Although the Centers for Disease Control and Prevention (CDC) repeatedly warned that large-scale travel may make the United States repeat the previous mistakes of “holiday epidemic spread” and call on people to stay at home as much as possible, with the Christmas and New Year holiday approaching, travel climaxes across the United States have once again.
According to the statistics of the Transportation Security Administration (TSA), in the past weekend, that is, the three days of the 18th, 19th and 20th local time, more than 1.066 million, 1.073 million and 1.064 million times have passed the airport security check in the United States. This is also the first time that more than one million people have traveled by air for three consecutive days since the outbreak of the novel coronavirus in the United States.
At Los Angeles, New York, Chicago and other major airports, passengers are crowded. In the words of Travel Pulse, a well-known North American travel website, “The deadly virus ravaging the country obviously cannot suppress the Christmas enthusiasm of Americans, and American airports have ushered in the annual end-of-year holiday travel peak”.
The massive movement of people reminds public health experts of the recent Thanksgiving: although the U.S. Centers for Disease Control and Prevention warned people not to travel this Thanksgiving at that time, as many as 9.4 million people violated orders. According to the data of the Transportation Security Administration, the number of civil aviation passengers exceeded one million four times during the Thanksgiving peak.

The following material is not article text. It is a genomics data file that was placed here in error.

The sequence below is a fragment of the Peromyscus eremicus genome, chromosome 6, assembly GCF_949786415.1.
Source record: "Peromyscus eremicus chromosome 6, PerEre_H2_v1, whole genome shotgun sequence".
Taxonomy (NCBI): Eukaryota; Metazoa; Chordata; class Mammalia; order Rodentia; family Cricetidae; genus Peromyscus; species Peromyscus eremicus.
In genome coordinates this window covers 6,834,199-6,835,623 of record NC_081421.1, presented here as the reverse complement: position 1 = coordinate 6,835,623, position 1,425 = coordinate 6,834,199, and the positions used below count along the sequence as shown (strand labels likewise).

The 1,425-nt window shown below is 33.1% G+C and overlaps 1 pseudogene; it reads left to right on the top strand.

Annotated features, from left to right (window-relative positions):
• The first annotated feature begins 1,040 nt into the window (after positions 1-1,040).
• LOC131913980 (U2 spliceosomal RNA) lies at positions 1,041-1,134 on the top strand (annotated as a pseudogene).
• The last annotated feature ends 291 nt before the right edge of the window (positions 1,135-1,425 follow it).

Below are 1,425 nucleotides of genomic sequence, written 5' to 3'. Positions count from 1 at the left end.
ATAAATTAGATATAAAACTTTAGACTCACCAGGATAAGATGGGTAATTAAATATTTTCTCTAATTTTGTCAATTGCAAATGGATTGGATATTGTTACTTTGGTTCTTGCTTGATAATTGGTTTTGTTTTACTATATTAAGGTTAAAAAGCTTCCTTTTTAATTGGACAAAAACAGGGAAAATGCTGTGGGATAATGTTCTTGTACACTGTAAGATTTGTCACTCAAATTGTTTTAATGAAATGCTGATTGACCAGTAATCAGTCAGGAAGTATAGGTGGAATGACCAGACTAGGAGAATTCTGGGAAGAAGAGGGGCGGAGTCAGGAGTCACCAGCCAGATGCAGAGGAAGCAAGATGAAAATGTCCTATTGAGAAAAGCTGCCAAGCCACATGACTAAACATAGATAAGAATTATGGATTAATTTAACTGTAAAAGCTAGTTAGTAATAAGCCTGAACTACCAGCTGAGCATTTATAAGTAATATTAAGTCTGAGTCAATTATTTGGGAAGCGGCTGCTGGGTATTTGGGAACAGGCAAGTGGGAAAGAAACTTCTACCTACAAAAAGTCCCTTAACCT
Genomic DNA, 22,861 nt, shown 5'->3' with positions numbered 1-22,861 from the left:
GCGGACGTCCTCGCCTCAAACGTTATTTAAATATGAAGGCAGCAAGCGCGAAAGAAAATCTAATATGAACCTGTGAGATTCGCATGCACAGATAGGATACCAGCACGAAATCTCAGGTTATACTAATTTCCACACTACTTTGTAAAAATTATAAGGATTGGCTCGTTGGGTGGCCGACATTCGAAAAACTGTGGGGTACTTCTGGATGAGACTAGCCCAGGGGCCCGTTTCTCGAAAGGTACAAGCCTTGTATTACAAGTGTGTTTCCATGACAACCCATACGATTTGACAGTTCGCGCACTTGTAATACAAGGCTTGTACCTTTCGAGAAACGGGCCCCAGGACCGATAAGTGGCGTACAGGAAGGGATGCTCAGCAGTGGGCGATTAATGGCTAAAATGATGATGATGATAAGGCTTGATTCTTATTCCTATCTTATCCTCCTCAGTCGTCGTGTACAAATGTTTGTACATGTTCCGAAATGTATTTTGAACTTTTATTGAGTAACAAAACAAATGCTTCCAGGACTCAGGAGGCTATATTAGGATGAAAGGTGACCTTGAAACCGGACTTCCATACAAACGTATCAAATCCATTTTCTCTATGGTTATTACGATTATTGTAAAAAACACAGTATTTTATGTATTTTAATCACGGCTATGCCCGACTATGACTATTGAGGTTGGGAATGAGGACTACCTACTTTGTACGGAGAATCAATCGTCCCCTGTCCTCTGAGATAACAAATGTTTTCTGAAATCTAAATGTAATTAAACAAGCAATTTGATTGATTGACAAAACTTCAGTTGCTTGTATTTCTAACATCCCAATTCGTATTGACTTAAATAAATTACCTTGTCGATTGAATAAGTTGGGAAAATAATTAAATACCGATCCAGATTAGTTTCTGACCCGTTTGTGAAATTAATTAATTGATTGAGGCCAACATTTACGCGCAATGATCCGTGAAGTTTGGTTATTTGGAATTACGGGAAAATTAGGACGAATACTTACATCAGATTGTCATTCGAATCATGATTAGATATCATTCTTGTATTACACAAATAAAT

Anthony Fauci, the nation’s chief infectious disease expert, warned at the time that the U.S. could see a “surge” of new infections in the weeks after Thanksgiving.
The later fact was indeed said by Fauci: According to data from Johns Hopkins University, the number of new confirmed cases in the United States broke the record four times in a single day in the two weeks after Thanksgiving; compared with the first two weeks of Thanksgiving, the number of new cases and hospitalizations increased by 20%, and the death toll increased by more than 30%.
For the more “dangerous” Christmas and New Year holiday, Fauci expressed his deep concern again a few days ago:
Fauci: “Now that we are entering the Christmas season, I’m worried that the number of infections will soar further. I think the remaining weeks of December and January next year will be very, very difficult for us. So my advice is to minimize travel and avoid visiting loved ones.”
Fauci’s concerns are likely to be confirmed again. “Year-end holidays usually have more vacation trips than family trips during Thanksgiving,” the U.S. Newsday quoted the AAA Northeast section.
A recent survey of more than 1,000 American consumers by value Penguin, a personal wealth management website in the United States, also shows that the number of people planning to fly during the December holiday will be more than twice as many as during Thanksgiving.
What I’m really afraid of are these Americans.